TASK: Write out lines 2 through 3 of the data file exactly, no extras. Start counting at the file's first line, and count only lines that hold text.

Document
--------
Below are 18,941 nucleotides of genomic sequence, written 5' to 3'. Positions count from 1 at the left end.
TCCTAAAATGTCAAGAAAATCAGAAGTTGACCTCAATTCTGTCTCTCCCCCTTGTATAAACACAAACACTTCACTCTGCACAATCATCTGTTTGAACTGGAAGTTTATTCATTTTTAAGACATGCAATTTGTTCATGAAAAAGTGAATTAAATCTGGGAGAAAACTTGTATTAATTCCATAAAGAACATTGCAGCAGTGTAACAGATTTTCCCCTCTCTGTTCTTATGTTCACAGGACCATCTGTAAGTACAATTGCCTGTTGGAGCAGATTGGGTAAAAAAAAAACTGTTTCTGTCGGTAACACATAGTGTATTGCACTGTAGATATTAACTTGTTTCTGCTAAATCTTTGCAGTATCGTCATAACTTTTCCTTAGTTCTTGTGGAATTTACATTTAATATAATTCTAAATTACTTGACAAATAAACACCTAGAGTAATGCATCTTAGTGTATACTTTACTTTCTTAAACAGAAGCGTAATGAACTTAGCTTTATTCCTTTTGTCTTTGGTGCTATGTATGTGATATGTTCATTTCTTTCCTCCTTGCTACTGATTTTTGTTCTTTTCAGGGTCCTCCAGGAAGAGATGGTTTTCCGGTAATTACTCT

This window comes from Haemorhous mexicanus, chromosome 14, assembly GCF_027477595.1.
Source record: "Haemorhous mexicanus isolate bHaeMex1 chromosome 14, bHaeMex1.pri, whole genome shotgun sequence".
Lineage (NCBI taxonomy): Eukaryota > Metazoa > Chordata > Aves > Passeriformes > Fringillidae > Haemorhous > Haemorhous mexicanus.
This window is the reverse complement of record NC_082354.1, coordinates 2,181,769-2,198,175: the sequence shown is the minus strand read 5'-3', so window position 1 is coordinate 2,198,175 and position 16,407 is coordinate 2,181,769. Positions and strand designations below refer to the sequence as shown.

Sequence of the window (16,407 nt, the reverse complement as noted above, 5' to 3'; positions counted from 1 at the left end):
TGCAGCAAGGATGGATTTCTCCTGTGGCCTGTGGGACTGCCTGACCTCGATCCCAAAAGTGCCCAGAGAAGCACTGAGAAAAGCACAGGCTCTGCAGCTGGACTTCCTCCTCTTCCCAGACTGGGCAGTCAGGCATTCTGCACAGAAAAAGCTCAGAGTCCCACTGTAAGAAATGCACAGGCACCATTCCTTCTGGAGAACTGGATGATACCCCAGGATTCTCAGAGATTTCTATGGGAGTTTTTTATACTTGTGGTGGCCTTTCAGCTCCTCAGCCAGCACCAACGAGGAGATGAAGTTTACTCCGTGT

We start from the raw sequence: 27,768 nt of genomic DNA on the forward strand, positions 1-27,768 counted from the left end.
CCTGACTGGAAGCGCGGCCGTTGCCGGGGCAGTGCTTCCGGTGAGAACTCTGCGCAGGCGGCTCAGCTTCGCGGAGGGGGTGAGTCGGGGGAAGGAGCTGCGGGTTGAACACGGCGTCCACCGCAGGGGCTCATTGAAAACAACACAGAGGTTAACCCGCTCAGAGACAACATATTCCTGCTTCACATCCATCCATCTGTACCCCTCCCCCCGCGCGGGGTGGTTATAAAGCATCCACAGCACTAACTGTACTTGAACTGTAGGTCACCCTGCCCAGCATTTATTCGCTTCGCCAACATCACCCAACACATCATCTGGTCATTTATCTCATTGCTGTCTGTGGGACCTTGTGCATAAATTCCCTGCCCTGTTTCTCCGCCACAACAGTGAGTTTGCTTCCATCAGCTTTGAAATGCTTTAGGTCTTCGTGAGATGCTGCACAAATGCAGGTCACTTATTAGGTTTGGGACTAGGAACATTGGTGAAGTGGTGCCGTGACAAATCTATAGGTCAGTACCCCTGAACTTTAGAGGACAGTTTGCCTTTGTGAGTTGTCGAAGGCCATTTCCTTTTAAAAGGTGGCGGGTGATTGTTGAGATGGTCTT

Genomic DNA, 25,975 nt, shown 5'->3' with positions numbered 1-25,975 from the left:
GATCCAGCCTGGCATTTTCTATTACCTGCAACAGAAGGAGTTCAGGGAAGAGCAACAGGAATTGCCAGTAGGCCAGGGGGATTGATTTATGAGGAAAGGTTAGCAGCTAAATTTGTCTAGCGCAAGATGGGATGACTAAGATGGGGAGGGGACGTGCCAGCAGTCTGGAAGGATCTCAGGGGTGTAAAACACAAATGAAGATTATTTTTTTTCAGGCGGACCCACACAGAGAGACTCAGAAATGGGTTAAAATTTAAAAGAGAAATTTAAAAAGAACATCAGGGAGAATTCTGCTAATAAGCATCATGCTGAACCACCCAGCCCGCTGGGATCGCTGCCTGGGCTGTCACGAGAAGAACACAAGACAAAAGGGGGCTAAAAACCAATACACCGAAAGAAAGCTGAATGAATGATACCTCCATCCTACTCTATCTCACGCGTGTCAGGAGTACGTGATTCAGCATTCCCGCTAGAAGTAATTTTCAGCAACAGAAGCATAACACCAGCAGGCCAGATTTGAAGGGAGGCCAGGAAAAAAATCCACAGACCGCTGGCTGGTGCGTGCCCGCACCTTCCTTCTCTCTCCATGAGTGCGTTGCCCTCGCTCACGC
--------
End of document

TCCTAAAATGTCAAGAAAATCAGAAGTTGACCTCAATTCTGTCTCTCCCCCTTGTATAAACACAAACACTTCACTCTGCACAATCATCTGTTTGAACTGGAAGTTTATTCATTTTTAAGACATGCAATTTGTTCATGAAAAAGTGAATTAAATCTGGGAGAAAACTTGTATTAATTCCATAAAGAACATTGCAGCAGTGTAACAGATTTTCCCCTCTCTGTTCTTATGTTCACAGGACCATCTGTAAGTACAATTGCCTGTTGGAGCAGATTGGGTAAAAAAAAAACTGTTTCTGTCGGTAACACATAGTGTATTGCACTGTAGATATTAACTTGTTTCTGCTAAATCTTTGCAGTATCGTCATAACTTTTCCTTAGTTCTTGTGGAATTTACATTTAATATAATTCTAAATTACTTGACAAATAAACACCTAGAGTAATGCATCTTAGTGTATACTTTACTTTCTTAAACAGAAGCGTAATGAACTTAGCTTTATTCCTTTTGTCTTTGGTGCTATGTATGTGATATGTTCATTTCTTTCCTCCTTGCTACTGATTTTTGTTCTTTTCAGGGTCCTCCAGGAAGAGATGGTTTTCCGGTAATTACTCT

This window comes from Haemorhous mexicanus, chromosome 14, assembly GCF_027477595.1.